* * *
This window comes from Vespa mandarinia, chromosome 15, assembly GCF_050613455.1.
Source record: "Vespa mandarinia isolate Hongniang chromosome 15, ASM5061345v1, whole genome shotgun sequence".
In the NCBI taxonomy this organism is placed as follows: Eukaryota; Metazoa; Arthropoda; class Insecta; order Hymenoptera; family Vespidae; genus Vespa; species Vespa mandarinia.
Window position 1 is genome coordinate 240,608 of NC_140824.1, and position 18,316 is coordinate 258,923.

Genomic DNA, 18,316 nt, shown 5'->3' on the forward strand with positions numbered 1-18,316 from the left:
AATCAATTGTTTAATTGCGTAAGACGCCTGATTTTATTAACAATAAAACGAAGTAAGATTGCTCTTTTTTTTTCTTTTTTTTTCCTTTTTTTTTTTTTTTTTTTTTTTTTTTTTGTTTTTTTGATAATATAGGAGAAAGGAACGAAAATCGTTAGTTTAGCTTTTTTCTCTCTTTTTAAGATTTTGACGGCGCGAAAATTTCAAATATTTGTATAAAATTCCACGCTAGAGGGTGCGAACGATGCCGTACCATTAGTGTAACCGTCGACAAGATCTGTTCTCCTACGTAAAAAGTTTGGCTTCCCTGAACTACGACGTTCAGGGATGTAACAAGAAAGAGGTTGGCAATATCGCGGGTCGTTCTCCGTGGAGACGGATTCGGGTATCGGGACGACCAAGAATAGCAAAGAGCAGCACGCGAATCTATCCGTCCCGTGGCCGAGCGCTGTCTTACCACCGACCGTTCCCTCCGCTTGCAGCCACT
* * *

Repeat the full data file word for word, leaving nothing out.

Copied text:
This window comes from Vespa mandarinia, chromosome 15, assembly GCF_050613455.1.
Source record: "Vespa mandarinia isolate Hongniang chromosome 15, ASM5061345v1, whole genome shotgun sequence".
In the NCBI taxonomy this organism is placed as follows: Eukaryota; Metazoa; Arthropoda; class Insecta; order Hymenoptera; family Vespidae; genus Vespa; species Vespa mandarinia.
Window position 1 is genome coordinate 240,608 of NC_140824.1, and position 18,316 is coordinate 258,923.

Genomic DNA, 18,316 nt, shown 5'->3' on the forward strand with positions numbered 1-18,316 from the left:
AATCAATTGTTTAATTGCGTAAGACGCCTGATTTTATTAACAATAAAACGAAGTAAGATTGCTCTTTTTTTTTCTTTTTTTTTCCTTTTTTTTTTTTTTTTTTTTTTTTTTTTTGTTTTTTTGATAATATAGGAGAAAGGAACGAAAATCGTTAGTTTAGCTTTTTTCTCTCTTTTTAAGATTTTGACGGCGCGAAAATTTCAAATATTTGTATAAAATTCCACGCTAGAGGGTGCGAACGATGCCGTACCATTAGTGTAACCGTCGACAAGATCTGTTCTCCTACGTAAAAAGTTTGGCTTCCCTGAACTACGACGTTCAGGGATGTAACAAGAAAGAGGTTGGCAATATCGCGGGTCGTTCTCCGTGGAGACGGATTCGGGTATCGGGACGACCAAGAATAGCAAAGAGCAGCACGCGAATCTATCCGTCCCGTGGCCGAGCGCTGTCTTACCACCGACCGTTCCCTCCGCTTGCAGCCACT